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The Composition Applicative Law is as follows:

pure (.) <*> u <*> v <*> w = u <*> (v <*> w)

Here's my attempt at proving the Composition law for the ((->) r) type:

RHS:

u <*> (v <*> w)
u <*> ( \y -> v y (w y) )
\x -> u x ( (\y -> v y (w y)) x )
\x -> u x ( v x (w x)) -- (A)

LHS:

pure (.) <*> u <*> v <*> w
const (.) <*> u <*> v <*> w
(\f -> const (.) f (u f)) <*> v <*> w
(\f -> (.) (u f)) <*> v <*> w
(\g -> (\f -> (.) (u f)) g (v g)) <*> w
\x -> (\g -> (\f -> (.) (u f)) g (v g)) x (w x)
-- Expanding labmda by applying to x
\x -> ((\f -> (.) (u f)) x (v x)) (w x)
\x -> (( (.) (u x)) (v x)) (w x)

\x -> ((u x) . (v x)) (w x) -- (B)

I don't think (A) & (B) are equivalent, so where did I make a mistake? I would appreciate any help or suggestions.

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  • This question is related to stackoverflow.com/questions/33829415/…. However, I couldn't post the code in this question directly as a comment, so I decided to add a new follow-up question instead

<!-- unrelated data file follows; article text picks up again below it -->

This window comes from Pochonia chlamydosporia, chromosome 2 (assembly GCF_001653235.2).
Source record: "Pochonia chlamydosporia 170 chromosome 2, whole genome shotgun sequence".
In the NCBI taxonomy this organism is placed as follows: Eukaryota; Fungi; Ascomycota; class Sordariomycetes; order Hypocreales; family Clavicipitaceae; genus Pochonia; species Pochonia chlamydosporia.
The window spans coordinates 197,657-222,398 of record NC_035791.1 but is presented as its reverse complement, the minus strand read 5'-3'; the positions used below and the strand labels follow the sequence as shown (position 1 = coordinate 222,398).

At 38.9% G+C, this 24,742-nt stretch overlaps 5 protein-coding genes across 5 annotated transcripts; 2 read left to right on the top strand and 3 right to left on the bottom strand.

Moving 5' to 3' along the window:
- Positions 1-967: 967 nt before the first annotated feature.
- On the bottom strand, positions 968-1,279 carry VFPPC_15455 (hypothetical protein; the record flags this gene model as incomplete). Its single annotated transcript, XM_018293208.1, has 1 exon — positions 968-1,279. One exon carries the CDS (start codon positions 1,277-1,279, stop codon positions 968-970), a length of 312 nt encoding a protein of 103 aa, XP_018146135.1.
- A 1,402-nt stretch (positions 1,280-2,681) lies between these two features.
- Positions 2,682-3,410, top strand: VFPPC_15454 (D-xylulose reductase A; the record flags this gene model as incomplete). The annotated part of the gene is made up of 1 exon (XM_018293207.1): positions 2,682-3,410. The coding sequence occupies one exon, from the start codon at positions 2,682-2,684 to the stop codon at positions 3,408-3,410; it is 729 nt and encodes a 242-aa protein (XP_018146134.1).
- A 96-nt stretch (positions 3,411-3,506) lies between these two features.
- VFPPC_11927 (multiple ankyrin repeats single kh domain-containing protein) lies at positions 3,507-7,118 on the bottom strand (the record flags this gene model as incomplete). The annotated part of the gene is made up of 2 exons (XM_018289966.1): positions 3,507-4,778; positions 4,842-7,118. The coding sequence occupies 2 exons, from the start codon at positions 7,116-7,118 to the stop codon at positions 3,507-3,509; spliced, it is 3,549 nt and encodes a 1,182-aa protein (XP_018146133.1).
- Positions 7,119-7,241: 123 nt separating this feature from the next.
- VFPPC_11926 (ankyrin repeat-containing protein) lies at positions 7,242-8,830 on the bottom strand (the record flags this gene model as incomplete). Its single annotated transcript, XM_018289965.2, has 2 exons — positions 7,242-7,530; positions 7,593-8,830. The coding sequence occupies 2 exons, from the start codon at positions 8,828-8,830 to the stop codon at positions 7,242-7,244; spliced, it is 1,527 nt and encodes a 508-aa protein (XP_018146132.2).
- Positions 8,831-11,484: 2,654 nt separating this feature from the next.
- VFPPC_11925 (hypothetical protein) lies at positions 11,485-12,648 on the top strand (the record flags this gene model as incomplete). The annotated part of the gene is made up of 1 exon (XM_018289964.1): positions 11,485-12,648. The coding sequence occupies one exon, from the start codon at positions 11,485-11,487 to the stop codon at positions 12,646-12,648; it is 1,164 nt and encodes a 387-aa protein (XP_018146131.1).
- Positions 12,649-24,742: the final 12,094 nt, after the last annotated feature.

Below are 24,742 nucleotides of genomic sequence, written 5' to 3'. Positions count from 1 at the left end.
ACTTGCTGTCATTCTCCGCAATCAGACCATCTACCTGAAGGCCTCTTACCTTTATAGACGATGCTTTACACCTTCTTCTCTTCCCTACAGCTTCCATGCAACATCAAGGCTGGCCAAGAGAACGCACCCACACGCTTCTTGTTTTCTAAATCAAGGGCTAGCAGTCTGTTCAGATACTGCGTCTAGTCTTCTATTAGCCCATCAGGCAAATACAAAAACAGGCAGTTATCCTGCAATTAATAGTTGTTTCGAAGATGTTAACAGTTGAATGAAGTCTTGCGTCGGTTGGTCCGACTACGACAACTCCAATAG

– Umair
    Dec 30, 2015 at 23:18
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    Substitute in the definition (f . g) x = f (g x) for the composition in the last line of the LHS... and you're done! Dec 30, 2015 at 23:25
  • Le sigh. Missed something really simple. Could you post your comment as an answer so that I can accept it?
    – Umair
    Dec 30, 2015 at 23:27
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    For a friendlier presentation of the Applicative laws, see this blog post by Edward Yang. Also, you might consider jumping ahead and proving the monad laws instead.
    – dfeuer
    Dec 31, 2015 at 2:27

1 Answer 1

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You're almost there. You just need to use the definition of (.), which is

(f . g) x = f (g x)

After substituting that definition in the last line of your LHS calculation, you should have two obviously equal lambdas.

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